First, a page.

Less formal in its arrangement, and even more impressive in effect, is the accompanying representation of the martyrdom of St. Paul. To the left, shrouded in a white mantle, lies the headless body of the saint, mourned over by three of his followers in attitudes of the deepest grief. Behind stands a group of armoured foot-soldiers, resting on their spears. In the foreground, the executioner—a somewhat Byzantine figure—sheathes his bloody sword, and to the right a second company of soldiers on horse and foot are grouped, in a masterly manner, around another pyramid. The dipping outline of a hill, set off by a few scattered trees, cuts clear against the golden sky in the background ; and on the height to the left, the figure of a woman stands out in strange relief, her arms uplifted to receive a garment which the saint—whose spirit is being carried up by angels in a similar manner to that of St. Peter in the foregoing picture—casts down to her. An octagonal building with a conical roof crowns the summit on the opposite side, setting off the composition most effectively.

Nowhere, in all the art that had gone before, do we come upon paintings such as these, in which we can see the thoughts and feelings of the different actors so clearly mirrored in their movements and expression. In them Giotto has given us a perfect example of that deep psychological insight into human nature which is so remarkable a feature in all his work. What, in the art of his predecessors, had so often become a mere excess of violent passion and grimace, has here been replaced by a calmer, but a deeper, spirit of individual feeling and expression—none the less passionate, and infinitely more true.

In the Virgin and Christ-Child of the predella (Pl. 2), Giotto was afforded another opportunity for the assertion of his own naturalistic ideas as to the treatment of this most favourite of subjects. Although still preserving, to some degree, the hieratic dignity common to the usual Byzantine representations of the Madonna, Giotto has sought to express in her what was to him an equally sacred quality—the human dignity of motherhood ; and it is upon this more natural side of his conception that he has laid the greater stress. There is a tenderness of feeling and expression in her face and figure that is quite new to the painting of the time. In the little Infant Saviour, the painter has gone still further in his set fidelity to Nature ; his Christ-Child is no longer the supernatural and symbolic creation of earlier mediaeval art—a child in form, a mature being in expression an infantile embodiment of Divine Power and Justice—but a living and human babe, engaged in no further visible – outward occupation than that of sucking its thumb. No less natural, in sentiment and feeling, are the two stately angels that guard the throne with their heavenly presence—their eyes bent lovingly upon their infant Master, as they slowly swing their censers from side to side. To right and left, in two long rows, stand the Twelve Apostles, beginning with St. Peter and St. James—tall and earnest figures, finely characterized and felt, each of them stamped with an individuality entirely its own.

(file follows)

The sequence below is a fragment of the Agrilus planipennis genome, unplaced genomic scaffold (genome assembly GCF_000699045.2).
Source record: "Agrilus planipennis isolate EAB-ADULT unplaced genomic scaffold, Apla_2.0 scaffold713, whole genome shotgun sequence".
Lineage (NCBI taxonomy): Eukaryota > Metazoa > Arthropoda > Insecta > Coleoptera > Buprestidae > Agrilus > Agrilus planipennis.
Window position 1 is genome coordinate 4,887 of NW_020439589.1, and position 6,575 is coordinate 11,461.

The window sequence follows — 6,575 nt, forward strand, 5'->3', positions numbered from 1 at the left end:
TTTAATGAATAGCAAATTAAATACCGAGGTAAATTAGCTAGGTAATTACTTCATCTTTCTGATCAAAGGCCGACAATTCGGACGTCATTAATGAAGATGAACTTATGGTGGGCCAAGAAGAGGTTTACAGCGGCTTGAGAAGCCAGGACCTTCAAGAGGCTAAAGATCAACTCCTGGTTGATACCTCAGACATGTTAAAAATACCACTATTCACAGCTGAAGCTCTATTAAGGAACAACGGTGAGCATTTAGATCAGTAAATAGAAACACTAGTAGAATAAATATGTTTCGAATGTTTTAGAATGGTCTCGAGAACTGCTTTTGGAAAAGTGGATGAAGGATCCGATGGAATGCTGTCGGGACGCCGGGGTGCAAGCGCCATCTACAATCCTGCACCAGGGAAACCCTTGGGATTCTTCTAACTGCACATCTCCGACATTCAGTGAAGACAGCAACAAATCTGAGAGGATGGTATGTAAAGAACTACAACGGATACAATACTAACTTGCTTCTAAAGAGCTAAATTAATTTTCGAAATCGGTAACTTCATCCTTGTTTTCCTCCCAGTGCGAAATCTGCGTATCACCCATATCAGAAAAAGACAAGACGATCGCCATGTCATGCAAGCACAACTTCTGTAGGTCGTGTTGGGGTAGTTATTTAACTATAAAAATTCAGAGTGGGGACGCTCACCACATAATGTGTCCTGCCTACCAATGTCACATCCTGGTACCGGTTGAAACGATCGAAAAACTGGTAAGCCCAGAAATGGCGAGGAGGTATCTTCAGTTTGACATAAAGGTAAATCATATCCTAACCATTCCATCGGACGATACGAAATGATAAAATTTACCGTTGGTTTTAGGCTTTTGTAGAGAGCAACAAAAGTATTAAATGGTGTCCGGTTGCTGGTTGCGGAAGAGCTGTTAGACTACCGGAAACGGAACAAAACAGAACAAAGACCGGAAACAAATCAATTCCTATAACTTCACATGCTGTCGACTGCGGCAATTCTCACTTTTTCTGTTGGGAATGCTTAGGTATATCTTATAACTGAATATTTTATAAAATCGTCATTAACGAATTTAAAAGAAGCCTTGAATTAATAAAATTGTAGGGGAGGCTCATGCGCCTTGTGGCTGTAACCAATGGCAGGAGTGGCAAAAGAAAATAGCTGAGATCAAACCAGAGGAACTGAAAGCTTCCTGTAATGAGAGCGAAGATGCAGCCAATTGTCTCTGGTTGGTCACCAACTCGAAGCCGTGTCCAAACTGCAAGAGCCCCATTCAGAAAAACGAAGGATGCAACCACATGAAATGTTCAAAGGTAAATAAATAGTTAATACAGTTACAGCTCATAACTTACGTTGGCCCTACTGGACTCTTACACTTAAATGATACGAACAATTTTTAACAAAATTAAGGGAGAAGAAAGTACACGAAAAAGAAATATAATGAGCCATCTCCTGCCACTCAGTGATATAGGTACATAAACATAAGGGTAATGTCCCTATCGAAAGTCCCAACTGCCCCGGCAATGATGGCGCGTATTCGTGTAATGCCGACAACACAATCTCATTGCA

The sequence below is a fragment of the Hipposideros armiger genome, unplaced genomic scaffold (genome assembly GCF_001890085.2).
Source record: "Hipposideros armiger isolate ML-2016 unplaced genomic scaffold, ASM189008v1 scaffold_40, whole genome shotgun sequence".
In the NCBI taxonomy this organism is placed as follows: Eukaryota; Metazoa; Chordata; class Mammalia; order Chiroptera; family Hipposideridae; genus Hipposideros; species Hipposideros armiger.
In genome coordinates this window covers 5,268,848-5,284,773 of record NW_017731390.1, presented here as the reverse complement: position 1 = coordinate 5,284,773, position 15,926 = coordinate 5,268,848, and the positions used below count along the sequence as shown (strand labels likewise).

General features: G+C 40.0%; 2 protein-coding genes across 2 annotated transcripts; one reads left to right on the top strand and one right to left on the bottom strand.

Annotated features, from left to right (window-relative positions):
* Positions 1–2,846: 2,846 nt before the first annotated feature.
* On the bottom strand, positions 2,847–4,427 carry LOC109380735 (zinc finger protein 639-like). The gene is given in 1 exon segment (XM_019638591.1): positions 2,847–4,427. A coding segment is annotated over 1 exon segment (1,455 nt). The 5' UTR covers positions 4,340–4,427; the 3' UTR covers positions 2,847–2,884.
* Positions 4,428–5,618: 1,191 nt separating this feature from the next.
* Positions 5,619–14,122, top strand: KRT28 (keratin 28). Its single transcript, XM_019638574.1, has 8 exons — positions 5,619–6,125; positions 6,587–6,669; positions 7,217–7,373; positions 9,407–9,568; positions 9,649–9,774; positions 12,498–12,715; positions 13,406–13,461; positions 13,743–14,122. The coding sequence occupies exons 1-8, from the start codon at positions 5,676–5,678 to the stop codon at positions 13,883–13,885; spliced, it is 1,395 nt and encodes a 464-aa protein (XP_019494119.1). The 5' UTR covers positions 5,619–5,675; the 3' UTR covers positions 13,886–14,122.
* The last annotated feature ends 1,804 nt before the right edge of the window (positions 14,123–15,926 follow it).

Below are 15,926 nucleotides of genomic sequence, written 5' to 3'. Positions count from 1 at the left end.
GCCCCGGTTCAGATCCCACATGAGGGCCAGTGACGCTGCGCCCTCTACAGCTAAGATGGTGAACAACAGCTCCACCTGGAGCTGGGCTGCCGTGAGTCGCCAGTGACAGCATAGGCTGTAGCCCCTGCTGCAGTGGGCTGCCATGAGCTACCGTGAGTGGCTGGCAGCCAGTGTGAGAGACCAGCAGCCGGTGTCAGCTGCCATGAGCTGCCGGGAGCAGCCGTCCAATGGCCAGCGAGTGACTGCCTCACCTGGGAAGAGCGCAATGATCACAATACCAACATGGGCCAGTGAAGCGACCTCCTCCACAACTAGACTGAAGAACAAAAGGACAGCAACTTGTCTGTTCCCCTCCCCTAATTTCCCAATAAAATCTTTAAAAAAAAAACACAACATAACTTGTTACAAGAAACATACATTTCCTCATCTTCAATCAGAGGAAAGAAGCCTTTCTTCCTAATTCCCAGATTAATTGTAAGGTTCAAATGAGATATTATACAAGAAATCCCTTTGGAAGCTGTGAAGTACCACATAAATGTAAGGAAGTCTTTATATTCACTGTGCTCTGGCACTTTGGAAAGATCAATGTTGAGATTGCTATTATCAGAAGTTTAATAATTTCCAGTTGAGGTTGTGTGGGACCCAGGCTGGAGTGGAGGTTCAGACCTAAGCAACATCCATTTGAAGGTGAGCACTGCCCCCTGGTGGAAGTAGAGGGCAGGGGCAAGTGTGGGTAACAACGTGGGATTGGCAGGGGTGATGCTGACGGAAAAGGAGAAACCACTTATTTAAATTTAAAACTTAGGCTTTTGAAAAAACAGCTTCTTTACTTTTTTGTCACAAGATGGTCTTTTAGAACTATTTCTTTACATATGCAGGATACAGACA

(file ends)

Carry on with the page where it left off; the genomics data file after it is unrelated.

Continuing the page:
The beautiful gold border that divides them is most wonderfully figured, with a pattern that suggests the strange and mystic lettering of some long-forgotten language. The same sense of individuality which marks these Apostles, is to be found in the half-length figures in what was evidently the central panel of the predella, on the reverse of the altarpiece.

Great as were the changes here brought about by Giotto in the matter of form, composition, and expression, there remains still another most essential quality in his work in which the revolution he effected was no less startling or complete—the quality of colour. In this distinctive element of his art, as well as in those other qualities of form and of design, which we have spoken of above, the Stefaneschi altar-piece must be considered as the earliest of really modern paintings—a model to the centuries that followed, and even foreshadowing the creations of the great colourists of a later age. Only to those well acquainted with the work of the Latin and Byzantine artists before Giotto’s day, will it be possible fully to appreciate the real extent of the great and lasting change that Giotto carried out—alone and unassisted—in this direction ; and although, in his later works, his absorption in the problems of form and composition often caused him to neglect his early love of colour and of beauty, pure and simple, he never really be-came unconscious of the charm which these two qualities seem so strongly to have exercised over him during the earlier years of his career. Certainly nowhere in the list of all his works—with the possible exception of the earlier frescoes at Assisi—do we find a deeper love and enjoyment of pure colour, than that which Giotto shows us here. In the vivacity of tints and gaiety of combinations which illuminate this altar-piece, the painter seems fairly t6 revel in his new-found secret ; and yet, with all this feast of colour, there is combined a sense of temperance and measure characteristic of the artist, and there is naught that is meaningless or inharmonious throughout the whole. Centuries have been unable to dim the brightness of his work, and it remains until to-day an unsurpassed delight among the panel-pictures of the years that followed after.